- Using therapeutic techniques that resemble those used in therapy without an informed consent and an agreement to “treatment” is unsafe and unethical. Clients seeking life or professional development coaching or participating in educational services may be pushed into areas they are not prepared for or interested in delving into. This is unfair to the clients, and devalues the important and VERY DIFFERENT services a life/professional development coach or educator has to offer.
- Both therapy and non-therapy services offer valuable and VERY DIFFERENT (can I just say that again?) benefits, but because they are not clearly separated, in many cases providers compete for the same clients (or patients), resources, and funding rather than clearly articulating the important differences and using a referral system to make sure the client (or patient) receives the right services at the correct phase of his/her healing journey.
- Research results are seriously compromised because many researchers study a non-therapy equine-assisted activity as a form of treatment. This, coupled with other methodological issues, impacts the results and the overall validity of the research.
As John Oliver points out, there is little empirical evidence that actually shows working with horses is an effective treatment tool for many of the populations currently served by the various forms of equine-assisted therapy. Although there has been a wealth of research conducted, after reading over 350 peer-review published research articles, I can comfortably say that methodological issues severely limit our ability to understand what is REALLY happening when horses and humans connect, or to state with any level of certainty what is or isn’t effective.
To this end, we as an industry need to come together to get clear on some important points including the value of separating therapy from non-therapy services, using correct terminology, and increasing our expectations regarding provider competencies. I believe these three initiatives will greatly improve the industry and maybe even help people like John Oliver understand the importance and value of the horse-human relationship.
Oh, and finally, just so we can all be on the same page about the extent the existing research related to addictions and equine-assisted interactions, here is a list of peer-reviewed papers from 1985-2016. I haven’t updated the list to include the new papers out in 2017 and 2018 – more to come on that front later.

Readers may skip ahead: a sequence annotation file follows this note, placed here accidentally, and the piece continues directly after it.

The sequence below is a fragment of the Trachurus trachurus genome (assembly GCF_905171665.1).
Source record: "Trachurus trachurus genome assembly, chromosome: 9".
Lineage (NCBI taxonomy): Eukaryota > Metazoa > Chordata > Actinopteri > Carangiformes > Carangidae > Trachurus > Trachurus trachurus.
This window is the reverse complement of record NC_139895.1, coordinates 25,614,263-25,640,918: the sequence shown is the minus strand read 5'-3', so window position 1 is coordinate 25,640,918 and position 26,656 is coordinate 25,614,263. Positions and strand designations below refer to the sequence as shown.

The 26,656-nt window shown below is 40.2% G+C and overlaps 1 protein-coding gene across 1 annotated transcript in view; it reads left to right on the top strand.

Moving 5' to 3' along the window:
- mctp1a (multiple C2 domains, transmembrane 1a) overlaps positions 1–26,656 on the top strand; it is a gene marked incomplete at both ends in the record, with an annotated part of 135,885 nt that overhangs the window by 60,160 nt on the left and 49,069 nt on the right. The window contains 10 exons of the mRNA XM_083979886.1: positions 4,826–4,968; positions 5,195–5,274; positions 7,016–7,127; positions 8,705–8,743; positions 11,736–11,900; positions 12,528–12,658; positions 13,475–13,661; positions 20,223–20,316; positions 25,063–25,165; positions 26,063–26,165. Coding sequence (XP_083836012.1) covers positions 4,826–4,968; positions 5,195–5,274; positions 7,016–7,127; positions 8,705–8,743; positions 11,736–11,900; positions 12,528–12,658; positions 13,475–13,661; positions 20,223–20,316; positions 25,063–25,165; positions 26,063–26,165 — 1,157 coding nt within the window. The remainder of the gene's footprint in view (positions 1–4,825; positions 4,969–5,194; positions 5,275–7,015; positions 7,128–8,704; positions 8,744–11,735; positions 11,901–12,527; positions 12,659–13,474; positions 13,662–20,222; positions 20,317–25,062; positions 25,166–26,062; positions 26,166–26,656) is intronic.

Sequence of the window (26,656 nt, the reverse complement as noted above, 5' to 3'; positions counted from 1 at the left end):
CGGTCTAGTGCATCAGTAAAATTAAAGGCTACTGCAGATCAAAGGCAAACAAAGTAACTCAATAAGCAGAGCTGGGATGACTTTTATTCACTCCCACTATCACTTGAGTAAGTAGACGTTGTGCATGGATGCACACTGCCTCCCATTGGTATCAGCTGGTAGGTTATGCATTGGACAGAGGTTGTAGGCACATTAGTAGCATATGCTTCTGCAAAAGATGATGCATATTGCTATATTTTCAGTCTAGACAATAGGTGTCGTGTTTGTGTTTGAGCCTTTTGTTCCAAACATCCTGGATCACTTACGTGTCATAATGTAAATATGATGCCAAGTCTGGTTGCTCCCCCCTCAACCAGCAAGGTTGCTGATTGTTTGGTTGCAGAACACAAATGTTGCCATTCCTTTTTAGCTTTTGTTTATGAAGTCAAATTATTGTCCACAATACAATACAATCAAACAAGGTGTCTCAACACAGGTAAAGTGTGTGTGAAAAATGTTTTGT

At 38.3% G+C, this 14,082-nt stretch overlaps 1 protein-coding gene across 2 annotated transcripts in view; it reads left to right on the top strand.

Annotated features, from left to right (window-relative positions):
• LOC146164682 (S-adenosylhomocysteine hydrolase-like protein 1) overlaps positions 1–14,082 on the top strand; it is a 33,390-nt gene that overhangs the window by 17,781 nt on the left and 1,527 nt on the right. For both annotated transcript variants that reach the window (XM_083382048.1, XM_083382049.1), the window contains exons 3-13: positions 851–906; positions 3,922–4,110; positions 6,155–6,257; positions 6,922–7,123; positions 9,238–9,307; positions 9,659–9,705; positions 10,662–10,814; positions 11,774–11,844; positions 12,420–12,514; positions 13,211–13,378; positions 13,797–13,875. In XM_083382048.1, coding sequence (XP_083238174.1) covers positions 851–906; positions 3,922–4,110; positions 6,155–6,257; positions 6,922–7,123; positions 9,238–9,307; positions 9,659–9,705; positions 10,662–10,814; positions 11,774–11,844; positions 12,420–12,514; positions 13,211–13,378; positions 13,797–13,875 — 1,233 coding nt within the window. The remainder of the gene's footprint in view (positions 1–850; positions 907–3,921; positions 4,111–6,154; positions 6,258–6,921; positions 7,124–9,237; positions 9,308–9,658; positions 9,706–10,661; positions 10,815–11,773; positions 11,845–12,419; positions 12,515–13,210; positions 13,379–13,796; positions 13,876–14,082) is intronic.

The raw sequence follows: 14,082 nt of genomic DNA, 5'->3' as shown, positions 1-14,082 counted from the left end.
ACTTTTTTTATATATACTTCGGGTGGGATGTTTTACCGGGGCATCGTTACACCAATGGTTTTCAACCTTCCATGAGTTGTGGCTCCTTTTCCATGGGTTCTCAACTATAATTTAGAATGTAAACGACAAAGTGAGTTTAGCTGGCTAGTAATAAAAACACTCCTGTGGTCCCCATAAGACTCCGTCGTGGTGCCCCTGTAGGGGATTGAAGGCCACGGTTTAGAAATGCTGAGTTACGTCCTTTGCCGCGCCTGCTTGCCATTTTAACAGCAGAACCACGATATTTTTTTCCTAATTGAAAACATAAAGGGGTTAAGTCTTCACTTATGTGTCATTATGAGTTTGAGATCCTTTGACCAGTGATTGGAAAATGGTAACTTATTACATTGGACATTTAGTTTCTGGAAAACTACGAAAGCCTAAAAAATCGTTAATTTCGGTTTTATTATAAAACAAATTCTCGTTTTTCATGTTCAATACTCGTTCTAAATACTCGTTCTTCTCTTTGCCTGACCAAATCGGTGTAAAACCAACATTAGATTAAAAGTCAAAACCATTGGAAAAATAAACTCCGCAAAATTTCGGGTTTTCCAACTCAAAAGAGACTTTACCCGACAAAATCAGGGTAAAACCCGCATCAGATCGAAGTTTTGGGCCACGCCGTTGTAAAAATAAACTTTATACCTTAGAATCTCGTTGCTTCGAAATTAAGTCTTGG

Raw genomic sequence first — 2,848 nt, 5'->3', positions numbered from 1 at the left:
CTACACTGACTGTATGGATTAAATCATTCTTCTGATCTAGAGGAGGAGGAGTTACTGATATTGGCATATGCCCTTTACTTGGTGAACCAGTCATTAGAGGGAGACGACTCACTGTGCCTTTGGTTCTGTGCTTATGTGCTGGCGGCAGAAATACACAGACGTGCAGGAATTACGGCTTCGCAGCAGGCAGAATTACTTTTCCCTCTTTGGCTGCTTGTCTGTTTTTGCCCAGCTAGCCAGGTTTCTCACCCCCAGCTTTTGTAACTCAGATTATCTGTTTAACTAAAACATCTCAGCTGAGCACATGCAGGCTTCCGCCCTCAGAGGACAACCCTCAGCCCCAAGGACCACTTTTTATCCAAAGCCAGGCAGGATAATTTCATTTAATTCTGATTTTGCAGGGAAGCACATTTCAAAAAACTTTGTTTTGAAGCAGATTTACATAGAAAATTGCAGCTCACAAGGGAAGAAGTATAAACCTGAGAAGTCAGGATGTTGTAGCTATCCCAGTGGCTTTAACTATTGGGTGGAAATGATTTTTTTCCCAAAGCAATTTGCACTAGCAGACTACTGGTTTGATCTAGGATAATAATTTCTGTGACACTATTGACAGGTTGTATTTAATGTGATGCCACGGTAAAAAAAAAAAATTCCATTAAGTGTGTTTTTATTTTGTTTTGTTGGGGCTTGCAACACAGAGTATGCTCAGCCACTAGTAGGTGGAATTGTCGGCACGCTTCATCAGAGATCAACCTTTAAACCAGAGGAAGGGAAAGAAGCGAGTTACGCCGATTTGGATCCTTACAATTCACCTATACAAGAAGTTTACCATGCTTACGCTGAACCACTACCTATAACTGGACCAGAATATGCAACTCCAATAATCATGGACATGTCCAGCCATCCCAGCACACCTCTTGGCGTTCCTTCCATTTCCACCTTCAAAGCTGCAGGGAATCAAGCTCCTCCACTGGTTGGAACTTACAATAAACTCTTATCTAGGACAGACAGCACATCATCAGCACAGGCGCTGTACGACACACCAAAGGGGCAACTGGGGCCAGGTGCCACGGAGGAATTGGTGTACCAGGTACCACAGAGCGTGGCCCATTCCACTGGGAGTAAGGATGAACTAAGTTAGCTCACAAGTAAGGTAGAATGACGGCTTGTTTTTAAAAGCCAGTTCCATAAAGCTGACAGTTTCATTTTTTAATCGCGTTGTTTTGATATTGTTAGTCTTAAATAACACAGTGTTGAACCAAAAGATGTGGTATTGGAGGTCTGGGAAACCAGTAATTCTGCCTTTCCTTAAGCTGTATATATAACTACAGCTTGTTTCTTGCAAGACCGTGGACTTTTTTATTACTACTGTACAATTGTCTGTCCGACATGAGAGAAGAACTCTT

Adams, C., Arratoon, C., Boucher, J., Cartier, G., Chalmers, D., Dell, C.A., et. al., (2015). The helping horse: How equine assisted learning contributes to the wellbeing of First Nations youth in treatment for volatile substance misuse. Human-Animal Interaction Bulletin, 1(1), 52–75.
Cody, P., Steiker, L. H., & Szymandera, M. L. (2011). Equine therapy: Substance abusers’ “healing through horses”. Journal of Social Work Practice in the Addictions.
Dell, C. A., Chalmers, D., Dell, D., Sauve, E., & MacKinnon, T. (2008). Horse as healer: An examination of equine assisted learning in the healing of First Nations youth from solvent abuse. Pimatisiwin: A Journal of Aboriginal and Indigenous Community Health, 81–106.
Dell, C. A., Chalmers, D., Bresette, N., Swain, S., Rankin, D., & Hopkins, C. (2011). A healing space: The experiences of First Nations and Inuit youth with equine-assisted learning (EAL).Child and Youth Care Forum, 40(4), 319–336.
*Kern-Godal, A., Arnevik, E.A., Walderhaug, E., & Ravndal, E. (2015). Substance use disorder treatment retention and completion: a prospective study of EAT for young adults. Addiction Science and Clinical Practice, 10(21), 3–12.
*Kern-Godal, A., Brenna, I.H., Kogstad, N., Arnevik, E.A., & Ravndal, E. (2016). Contribution of the patient horse relationship to substance use disorder treatment: Patients’ experiences. International Journal of Qualitative Studies on Health and Well-Being, 11, 1–12.
*Kern-Godal, A., Brenna, I.H., Arnevik, E.A., & Ravndal, E. (2016). More than just a break from treatment: How substance use disorder patients experience the stable environment in horse-assisted therapy. Substance Abuse: Research and Treatment, 10, 99–108.